Opinion: Editorial: Losing One of Our Own

Opinion: Editorial: Losing One of Our Own

Worst fear of any parent of a teenager: losing a child to violence.

Later this week, when area Muslims celebrate the end of Ramadan, a month of observance and daily fasting at Eid al-Fitr, the surrounding community grieves with them the loss of 17-year-old Nabra Hassanen of Reston.

Nabra was among a group of teenagers who were gathered at the All Dulles Area Muslim Society for an all-night event overnight Saturday during Ramadan, and who were returning to the center after going to eat at a fast food restaurant.

Fairfax County Police report: “At about 3:40 a.m. on Sunday, a group of as many as 15 teenagers was walking and riding bikes on Dranesville Road. The group of teens had been attending an overnight event at a mosque, the All Dulles Area Muslim Society or ADAMS Center, and had left to go to a fast food restaurant. As they were returning to the mosque, some were on the sidewalk and others were on the road itself. Detectives believe [Darwin Martinez Torres, 22, of Sterling] came upon the teens while he was driving. The investigation reveals a teenaged boy on a bike began arguing with Torres. Torres then drove his car onto the curb as the group scattered. Witnesses say Torres caught up with them a short time later in a nearby parking lot and got out of his car armed with a baseball bat and began chasing the group. Torres was able to catch Nabra. His anger over the encounter led to violence when he hit Nabra with a baseball bat. Torres then took Nabra with him in his car to a second location nearby in Loudoun County.”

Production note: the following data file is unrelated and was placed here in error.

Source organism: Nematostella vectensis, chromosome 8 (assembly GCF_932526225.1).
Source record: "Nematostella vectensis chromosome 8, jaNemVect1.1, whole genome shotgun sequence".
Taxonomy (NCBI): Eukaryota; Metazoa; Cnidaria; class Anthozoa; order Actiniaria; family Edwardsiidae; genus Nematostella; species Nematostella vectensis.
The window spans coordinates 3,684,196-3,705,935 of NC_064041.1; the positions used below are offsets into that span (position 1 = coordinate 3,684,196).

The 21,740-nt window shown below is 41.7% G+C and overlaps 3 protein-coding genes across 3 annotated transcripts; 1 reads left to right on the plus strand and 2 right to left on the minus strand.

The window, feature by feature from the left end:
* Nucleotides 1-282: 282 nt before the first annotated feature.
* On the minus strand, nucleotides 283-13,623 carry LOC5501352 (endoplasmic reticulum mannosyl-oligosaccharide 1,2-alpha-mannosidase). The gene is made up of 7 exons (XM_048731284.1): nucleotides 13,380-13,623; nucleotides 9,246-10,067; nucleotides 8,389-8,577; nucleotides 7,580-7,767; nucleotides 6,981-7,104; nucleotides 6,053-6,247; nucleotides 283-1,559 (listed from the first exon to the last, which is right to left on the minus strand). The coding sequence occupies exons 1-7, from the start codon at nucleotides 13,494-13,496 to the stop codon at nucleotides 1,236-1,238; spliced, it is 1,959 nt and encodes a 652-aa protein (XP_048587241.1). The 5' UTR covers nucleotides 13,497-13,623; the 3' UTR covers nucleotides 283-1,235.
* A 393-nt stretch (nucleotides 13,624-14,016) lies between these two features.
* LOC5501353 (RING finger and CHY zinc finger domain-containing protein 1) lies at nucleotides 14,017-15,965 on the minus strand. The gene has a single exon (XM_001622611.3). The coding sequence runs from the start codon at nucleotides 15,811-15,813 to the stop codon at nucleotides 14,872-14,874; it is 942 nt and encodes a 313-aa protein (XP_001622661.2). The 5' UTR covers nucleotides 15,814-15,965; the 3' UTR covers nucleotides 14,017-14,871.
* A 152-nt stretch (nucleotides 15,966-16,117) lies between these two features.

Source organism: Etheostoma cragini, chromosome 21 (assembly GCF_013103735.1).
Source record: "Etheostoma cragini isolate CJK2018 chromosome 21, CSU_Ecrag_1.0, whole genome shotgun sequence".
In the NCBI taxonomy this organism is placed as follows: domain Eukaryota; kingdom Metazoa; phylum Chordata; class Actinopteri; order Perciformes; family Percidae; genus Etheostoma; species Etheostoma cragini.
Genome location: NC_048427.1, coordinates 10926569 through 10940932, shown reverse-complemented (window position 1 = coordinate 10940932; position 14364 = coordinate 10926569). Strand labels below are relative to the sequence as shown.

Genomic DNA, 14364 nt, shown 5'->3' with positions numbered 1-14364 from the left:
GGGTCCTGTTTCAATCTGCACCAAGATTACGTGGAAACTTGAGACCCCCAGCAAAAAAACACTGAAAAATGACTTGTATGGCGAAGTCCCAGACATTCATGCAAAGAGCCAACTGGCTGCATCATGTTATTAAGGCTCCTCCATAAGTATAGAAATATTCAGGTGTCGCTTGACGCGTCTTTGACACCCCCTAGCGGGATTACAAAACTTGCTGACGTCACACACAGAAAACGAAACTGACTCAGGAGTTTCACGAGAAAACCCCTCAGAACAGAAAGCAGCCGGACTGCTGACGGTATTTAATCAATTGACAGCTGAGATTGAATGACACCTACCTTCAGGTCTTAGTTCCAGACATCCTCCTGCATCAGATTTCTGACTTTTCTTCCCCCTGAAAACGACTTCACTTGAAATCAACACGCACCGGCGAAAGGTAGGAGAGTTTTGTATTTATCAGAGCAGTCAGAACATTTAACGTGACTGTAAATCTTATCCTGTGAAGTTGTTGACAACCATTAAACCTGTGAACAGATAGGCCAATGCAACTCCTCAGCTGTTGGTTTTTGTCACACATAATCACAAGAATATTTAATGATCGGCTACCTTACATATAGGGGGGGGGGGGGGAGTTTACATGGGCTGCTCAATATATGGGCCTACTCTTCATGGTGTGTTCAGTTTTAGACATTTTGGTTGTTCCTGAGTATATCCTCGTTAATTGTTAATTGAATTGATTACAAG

Nabra’s body was found in a Loudoun pond. Torres is charged with her murder, which police describe as a road rage incident rather than a hate crime, although more charges could come later.

All parents who have successfully raised children into teenagers know fear for their safety as they become more independent. We expect our teens to be safe participating in events based at a house of worship. We expect our teens to be safe from violence. Nabra’s death means that all of us now have a diminished sense of safety; we all grieve with Nabra’s parents, who lost their beautiful and beloved daughter during Ramadan, on Father’s Day. We share their horror at what their daughter suffered.

Coming together in support of the Muslim community in vigil, prayers and other support has meant a great deal.

“Basically, the outpouring of support from the Christian community, the Jewish community, Hindu, Sikh, Buddhist, Bahá'í; everyone is comforting to us,” Rizwan Jaka of the ADAMS Center told a Connection reporter. “People care so much and it means so much to us.”

But we will all feel the loss of Nabra Hassanen, and a loss of sense of safety here, in weeks and years to come.

— Mary Kimm